New Book on Local Journalism
03 Jun 2015
Journalism is changing everywhere, and nowhere is this more clearly seen or potentially more consequential than in local journalism. Yet most research on and discussion around the future of journalism focuses on national and international media rather than the smaller local and regional newspapers, broadcasters, and websites that actually support the most journalism and serves the most communities. In a new book edited by RISJ Director of Research Rasmus Kleis Nielsen, a series of authors from a range of countries analyze how local journalism is changing in different high income democracies, identify the similarities and differences between countries as well as between local versus national journalism, and discuss the consequences. The book provides a comparative and comprehensive up-to-date analysis of how local journalism is changing in the Western world, underlining both the still central role of declining print newspapers and the precarious and so far rarely realized potential of new digital media for providing genuinely local news coverage.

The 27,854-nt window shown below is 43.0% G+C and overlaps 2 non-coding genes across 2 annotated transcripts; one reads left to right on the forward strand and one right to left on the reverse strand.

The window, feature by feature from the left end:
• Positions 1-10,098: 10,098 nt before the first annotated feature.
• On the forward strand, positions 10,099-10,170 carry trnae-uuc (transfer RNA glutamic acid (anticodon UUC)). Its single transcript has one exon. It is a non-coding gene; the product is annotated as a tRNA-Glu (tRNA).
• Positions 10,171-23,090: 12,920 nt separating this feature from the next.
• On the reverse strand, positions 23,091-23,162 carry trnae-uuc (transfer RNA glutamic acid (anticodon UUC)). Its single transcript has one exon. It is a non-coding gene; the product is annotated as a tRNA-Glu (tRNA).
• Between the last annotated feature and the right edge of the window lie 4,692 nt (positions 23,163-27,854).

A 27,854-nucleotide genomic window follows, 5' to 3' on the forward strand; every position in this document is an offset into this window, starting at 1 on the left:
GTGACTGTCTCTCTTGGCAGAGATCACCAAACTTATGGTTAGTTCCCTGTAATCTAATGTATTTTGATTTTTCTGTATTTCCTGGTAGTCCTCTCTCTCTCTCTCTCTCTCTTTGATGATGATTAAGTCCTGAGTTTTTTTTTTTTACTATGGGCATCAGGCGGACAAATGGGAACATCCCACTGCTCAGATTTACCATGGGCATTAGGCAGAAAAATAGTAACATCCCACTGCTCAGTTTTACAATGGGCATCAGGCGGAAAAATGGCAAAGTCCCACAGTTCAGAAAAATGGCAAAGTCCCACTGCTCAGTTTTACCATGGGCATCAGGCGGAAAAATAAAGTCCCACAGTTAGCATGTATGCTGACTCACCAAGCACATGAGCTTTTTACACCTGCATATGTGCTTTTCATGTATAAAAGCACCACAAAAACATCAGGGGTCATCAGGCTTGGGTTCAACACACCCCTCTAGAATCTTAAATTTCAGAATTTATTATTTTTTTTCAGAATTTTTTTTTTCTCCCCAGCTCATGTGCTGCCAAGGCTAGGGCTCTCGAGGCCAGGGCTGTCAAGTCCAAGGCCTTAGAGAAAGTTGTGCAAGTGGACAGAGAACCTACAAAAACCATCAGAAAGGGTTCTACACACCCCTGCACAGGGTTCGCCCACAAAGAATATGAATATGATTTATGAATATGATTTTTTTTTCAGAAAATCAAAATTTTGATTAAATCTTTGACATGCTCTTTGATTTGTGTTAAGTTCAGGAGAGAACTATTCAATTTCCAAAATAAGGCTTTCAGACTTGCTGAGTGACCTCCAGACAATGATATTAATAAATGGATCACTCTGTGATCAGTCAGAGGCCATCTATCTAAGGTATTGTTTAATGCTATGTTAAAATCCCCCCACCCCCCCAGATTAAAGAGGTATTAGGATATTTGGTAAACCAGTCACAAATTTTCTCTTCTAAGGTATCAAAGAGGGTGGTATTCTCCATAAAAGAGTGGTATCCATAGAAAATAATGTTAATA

Photo credit: A television cameraman films outside Britain's Justice Minister Shahid Malik's house in Dewsbury, northern England May 15, 2009. © Nigel Roddis / Reuters